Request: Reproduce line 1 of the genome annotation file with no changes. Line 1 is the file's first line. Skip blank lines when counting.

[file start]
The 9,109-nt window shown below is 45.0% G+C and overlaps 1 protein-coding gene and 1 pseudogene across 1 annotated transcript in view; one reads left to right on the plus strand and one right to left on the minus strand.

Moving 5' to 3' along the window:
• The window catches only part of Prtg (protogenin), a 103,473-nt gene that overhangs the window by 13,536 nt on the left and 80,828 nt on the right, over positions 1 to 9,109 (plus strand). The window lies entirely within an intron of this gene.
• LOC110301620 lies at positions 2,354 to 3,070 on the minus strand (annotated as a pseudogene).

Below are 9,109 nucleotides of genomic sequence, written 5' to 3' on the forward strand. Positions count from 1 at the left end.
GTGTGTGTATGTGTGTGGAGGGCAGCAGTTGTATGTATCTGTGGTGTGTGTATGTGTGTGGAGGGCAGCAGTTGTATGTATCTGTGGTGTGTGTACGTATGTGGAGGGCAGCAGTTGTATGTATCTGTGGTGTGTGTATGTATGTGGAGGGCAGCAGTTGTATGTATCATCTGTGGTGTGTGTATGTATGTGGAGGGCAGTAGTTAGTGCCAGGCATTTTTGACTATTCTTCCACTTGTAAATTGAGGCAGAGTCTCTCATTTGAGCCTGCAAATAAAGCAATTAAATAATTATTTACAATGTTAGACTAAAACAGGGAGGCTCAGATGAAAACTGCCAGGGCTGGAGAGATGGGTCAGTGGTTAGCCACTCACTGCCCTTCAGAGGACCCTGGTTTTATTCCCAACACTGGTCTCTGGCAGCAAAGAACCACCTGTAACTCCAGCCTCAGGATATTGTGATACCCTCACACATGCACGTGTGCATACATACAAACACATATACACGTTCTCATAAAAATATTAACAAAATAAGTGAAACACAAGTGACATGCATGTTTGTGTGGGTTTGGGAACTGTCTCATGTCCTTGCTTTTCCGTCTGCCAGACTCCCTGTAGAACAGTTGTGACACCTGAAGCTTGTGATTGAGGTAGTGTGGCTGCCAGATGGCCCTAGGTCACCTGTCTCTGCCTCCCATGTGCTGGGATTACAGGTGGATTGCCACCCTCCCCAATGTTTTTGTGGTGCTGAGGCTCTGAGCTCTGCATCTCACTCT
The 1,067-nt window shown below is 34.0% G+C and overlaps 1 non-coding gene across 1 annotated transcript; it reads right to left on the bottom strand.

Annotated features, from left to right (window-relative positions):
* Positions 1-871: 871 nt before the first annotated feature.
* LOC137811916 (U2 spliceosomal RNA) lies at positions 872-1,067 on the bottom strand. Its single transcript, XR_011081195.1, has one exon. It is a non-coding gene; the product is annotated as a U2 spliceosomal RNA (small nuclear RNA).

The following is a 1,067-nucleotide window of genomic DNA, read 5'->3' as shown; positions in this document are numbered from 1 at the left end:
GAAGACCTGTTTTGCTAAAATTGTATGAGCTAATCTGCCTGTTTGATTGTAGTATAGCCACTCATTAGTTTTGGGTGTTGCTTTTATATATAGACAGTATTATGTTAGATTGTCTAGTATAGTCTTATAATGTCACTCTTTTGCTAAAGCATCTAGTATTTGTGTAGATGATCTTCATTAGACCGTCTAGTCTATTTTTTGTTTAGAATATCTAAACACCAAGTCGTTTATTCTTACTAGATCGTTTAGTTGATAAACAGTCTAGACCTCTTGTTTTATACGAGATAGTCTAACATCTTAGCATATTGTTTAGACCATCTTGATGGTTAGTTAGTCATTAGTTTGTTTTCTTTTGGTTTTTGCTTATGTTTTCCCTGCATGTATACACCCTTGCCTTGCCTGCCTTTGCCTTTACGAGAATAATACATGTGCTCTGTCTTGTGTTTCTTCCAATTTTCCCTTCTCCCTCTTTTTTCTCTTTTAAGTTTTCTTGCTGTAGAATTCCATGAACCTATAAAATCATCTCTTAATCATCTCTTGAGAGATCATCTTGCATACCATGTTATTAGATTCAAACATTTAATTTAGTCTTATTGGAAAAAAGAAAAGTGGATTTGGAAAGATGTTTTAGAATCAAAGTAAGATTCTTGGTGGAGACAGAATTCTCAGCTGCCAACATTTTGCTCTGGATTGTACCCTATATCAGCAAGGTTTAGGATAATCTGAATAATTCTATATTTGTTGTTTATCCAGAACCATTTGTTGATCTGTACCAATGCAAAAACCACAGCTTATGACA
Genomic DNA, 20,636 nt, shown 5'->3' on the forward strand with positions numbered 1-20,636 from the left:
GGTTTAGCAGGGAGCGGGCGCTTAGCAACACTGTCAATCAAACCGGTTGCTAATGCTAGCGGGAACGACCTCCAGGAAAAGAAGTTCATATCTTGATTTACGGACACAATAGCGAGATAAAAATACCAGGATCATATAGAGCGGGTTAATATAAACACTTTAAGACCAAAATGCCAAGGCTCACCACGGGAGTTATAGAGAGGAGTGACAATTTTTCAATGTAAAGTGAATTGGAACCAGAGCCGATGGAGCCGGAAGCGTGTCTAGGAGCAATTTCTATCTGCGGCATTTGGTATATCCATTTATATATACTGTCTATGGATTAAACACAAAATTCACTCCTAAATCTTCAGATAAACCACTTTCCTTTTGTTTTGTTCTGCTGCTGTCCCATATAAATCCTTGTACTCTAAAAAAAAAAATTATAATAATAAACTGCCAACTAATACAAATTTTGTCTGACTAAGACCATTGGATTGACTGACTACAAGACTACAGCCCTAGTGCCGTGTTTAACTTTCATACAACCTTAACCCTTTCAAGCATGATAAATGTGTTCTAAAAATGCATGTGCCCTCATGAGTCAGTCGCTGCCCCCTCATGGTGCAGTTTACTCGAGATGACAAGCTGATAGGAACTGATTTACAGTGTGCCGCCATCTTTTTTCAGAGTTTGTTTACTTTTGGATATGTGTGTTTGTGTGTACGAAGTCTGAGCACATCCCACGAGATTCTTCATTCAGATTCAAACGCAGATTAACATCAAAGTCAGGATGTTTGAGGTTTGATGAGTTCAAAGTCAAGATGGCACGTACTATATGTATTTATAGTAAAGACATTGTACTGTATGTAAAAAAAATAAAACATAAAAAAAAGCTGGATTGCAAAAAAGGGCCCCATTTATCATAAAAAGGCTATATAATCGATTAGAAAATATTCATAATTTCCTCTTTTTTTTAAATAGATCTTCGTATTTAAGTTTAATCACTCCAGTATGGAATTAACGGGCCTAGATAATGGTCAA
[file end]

The 9,109-nt window shown below is 45.0% G+C and overlaps 1 protein-coding gene and 1 pseudogene across 1 annotated transcript in view; one reads left to right on the plus strand and one right to left on the minus strand.